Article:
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By: NCHurricane2009 , 10:55 AM GMT on October 12, 2012
...FRIDAY OCTOBER 12 2012...6:55 AM EDT...
In the last 24 hours...tropical disturbance Invest 97-L just north of the eastern Bahamas has strengthened into tropical depression sixteen then into Tropical Storm Patty. Patty will be accelerating west-southwestward across the Bahamas and Cuba by late this weekend and Monday. However...it is expected to be a remnant surface trough by then. See Patty special feature section below for details.
Attention continues turning to tropical wave Invest 98-L en route to the Lesser Antilles. It is becoming more apparent that tropical cyclone formation will be likely with this system...and therefore I have upgraded it to a special feature on this blog. This system could soon spin up into a tropical cyclone that brings tropical storm conditions to the Lesser Antilles...Virgin Islands...and Puerto Rico. In addition...computer model runs suggest that Bermuda should also monitor the progress of this system. See the Invest 98-L special feature section below for details.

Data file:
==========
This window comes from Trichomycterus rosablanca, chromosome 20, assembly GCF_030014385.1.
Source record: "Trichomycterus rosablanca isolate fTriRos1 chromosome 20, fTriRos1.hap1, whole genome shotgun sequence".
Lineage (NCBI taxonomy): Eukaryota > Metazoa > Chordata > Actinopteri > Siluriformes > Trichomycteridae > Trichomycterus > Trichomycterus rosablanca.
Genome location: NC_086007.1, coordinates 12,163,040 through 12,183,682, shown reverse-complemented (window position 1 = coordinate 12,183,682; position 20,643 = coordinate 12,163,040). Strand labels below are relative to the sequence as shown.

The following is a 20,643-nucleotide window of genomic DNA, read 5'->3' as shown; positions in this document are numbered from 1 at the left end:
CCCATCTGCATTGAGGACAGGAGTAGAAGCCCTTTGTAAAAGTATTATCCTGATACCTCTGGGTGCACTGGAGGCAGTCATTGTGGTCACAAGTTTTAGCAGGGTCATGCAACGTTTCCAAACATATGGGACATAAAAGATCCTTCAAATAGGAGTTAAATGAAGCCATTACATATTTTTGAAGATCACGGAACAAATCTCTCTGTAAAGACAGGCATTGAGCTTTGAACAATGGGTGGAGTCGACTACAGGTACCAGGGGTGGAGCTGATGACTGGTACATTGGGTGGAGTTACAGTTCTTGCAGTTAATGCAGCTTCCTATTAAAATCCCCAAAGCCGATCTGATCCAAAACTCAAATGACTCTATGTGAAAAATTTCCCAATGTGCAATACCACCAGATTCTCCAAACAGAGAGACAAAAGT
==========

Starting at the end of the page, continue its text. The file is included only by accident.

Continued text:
An outage persists with GOES-E satellite imagery in the last several days. GOES-W has been extended to cover much of the view in the two birdseye charts below. However...the east edge of the GOES-W scan has a bias for showing cold cloud tops that are not actually present. Therefore...I have patched the east side of the atmospheric birdseye chart with Meteosat-9 grafts. The east side of the thermodynamics birdseye chart is left unrepaired...so be mindful that the moisture content on the east side of this chart has a positive bias due to the false illusion of cold cloud tops.
...ATMOSPHERIC FEATURES BIRDSEYE CHART...